More on Common Grace

“How is this admission, that there exist acts of human kindness that we may label “good,” compatible with Paul’s assertion: “None is righteous, no, not one…. No one does good, not even one” (Rom. 3:10-12; see Ps. 14:1-3)? R. C. Sproul writes: The answer is that what fallen man can do on the horizontal plane in his behavior toward other people he cannot do on the vertical plane in his behavior toward God. When Scripture records, “There is none who does good, no, not one,” good is more narrowly defined than it usually is.” -Derek Thomas

Kinds of Apostasy

“We make a distinction between de facto apostasy and de jure apostasy, between formal and material apostasy. Formal apostasy is when the church clearly and unequivocally denies an essential truth of the Christian faith. De facto apostasy is apostasy at a material or practical level, where the creeds are still intact but the church doesn’t believe the creeds anymore. The church undermines the very creeds that they say that they believe.” -R.C. Sproul, What is the Church?

Cultural Observation: Peace at All Costs?

“In our generation we’ve been told that the highest virtue is peace. We’ve lived in the age of the atomic bomb. We’ve seen widespread warfare. We’re tired of disputes, tired of people fighting and killing each other. It is by God’s grace that churches aren’t burning people at the stake or putting them on torture racks as was done in earlier centuries. We’ve learned to coexist with people with whom we disagree. We value that peace. But I’m afraid the danger is that we value it so much that we’re willing to obscure the gospel itself. We have to be careful of speaking about unity when we really don’t have it. At times I think we believe we have more unity than we actually have.” -R.C. Sproul, What is The Church?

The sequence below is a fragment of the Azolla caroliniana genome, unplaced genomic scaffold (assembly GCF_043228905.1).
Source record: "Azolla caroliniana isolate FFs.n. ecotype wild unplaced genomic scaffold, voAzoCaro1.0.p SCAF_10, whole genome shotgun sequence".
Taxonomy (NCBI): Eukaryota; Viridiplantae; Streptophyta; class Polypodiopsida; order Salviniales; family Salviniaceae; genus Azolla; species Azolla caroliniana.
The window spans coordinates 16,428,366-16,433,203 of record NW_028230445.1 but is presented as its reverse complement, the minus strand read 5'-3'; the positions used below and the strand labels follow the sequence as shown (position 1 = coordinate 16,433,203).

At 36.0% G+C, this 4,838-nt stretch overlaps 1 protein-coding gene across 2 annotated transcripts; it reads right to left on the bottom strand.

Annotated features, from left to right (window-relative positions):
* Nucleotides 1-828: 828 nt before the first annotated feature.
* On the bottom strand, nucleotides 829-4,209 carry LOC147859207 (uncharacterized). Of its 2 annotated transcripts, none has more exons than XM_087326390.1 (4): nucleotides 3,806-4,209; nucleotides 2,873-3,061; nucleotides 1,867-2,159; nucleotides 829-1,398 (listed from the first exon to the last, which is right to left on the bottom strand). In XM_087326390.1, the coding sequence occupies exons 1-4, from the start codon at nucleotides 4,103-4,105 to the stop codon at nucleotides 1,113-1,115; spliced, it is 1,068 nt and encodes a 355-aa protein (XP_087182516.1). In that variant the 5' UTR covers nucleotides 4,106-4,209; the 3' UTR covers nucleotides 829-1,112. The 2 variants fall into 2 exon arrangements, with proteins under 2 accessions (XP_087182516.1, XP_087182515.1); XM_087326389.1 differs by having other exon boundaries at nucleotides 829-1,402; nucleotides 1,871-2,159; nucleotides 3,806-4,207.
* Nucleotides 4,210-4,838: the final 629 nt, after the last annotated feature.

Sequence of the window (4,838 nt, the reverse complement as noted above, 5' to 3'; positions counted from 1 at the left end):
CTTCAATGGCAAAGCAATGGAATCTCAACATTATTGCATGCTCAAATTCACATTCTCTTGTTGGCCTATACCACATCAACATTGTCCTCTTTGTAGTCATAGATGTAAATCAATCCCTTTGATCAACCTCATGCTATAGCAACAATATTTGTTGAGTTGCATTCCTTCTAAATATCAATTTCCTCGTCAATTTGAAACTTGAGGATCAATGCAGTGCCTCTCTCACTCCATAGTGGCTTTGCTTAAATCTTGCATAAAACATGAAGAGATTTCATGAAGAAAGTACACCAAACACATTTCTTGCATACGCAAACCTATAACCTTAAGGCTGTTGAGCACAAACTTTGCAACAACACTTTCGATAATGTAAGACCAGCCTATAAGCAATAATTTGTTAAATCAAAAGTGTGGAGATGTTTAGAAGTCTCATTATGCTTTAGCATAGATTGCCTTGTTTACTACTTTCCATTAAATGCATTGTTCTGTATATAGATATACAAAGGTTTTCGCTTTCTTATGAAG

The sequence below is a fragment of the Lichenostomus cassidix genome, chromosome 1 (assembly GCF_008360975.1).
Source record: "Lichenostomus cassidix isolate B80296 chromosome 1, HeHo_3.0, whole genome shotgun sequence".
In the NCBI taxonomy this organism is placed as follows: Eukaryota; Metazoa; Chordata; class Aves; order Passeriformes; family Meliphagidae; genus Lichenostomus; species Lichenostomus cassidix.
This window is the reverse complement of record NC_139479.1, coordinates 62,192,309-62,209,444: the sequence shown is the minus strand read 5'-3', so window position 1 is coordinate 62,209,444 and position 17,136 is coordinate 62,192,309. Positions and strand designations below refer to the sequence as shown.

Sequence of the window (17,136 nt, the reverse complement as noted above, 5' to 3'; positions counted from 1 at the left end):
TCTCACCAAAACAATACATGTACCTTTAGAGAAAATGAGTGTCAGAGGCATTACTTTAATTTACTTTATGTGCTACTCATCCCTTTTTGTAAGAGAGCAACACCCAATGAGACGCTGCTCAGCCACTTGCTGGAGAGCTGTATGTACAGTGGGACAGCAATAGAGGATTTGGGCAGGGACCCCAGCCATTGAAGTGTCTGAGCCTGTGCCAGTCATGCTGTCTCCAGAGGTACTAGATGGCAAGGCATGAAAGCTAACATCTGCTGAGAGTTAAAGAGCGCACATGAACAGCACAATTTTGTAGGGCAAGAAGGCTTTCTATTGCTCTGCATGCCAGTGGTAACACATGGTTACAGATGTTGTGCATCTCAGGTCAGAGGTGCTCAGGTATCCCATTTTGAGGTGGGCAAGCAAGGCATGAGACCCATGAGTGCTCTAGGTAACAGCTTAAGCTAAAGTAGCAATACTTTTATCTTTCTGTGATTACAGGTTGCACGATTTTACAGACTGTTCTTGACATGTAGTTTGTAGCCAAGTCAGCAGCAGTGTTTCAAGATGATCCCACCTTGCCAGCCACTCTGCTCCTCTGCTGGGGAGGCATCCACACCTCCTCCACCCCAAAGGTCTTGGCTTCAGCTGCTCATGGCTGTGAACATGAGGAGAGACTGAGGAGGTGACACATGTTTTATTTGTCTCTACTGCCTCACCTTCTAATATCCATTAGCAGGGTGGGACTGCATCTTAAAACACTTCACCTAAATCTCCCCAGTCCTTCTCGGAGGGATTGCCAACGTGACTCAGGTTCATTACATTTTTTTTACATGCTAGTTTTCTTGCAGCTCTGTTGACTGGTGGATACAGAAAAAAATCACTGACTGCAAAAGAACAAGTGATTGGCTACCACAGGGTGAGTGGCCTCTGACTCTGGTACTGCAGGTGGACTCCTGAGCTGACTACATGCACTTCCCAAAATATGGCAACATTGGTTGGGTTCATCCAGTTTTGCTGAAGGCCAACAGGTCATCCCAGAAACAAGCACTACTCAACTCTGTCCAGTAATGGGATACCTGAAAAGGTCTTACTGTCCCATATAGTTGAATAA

Summing Up a Century of Theology in One Word

“The strongest indictment against nineteenth-century liberalism was that waged by the Swiss theologian Emil Brunner in his classic work Das Midler, or The Mediator. In this work, he talked about the Christology developed in nineteenth-century theology that resulted in the denial of the deity of Christ and of His substitutionary atonement. Brunner said that he could define the essence of nineteenth-century liberalism in one word, and the word was unglaube, or unbelief. He said that nineteenth-century liberalism was a monument to unbelief.” -R.C. Sproul, What is The Church?

The Difference Between Heresy and Error

“The church has always had to deal with heresy, and the church has always made a distinction between heresy and error. This is a distinction not of kind but of degree. The church is always plagued with errors or at least some members who are in error in their thinking and in their beliefs. But when an error becomes so serious that it threatens the very life of the church and affects the essentials of the Christian faith, then the church has to stand up and say, “This is not what we believe. This false belief is heresy and cannot be tolerated within the visible church.” Historically, that’s what has happened with conflicts over theology.” -R.C. Sproul, What Is The Church?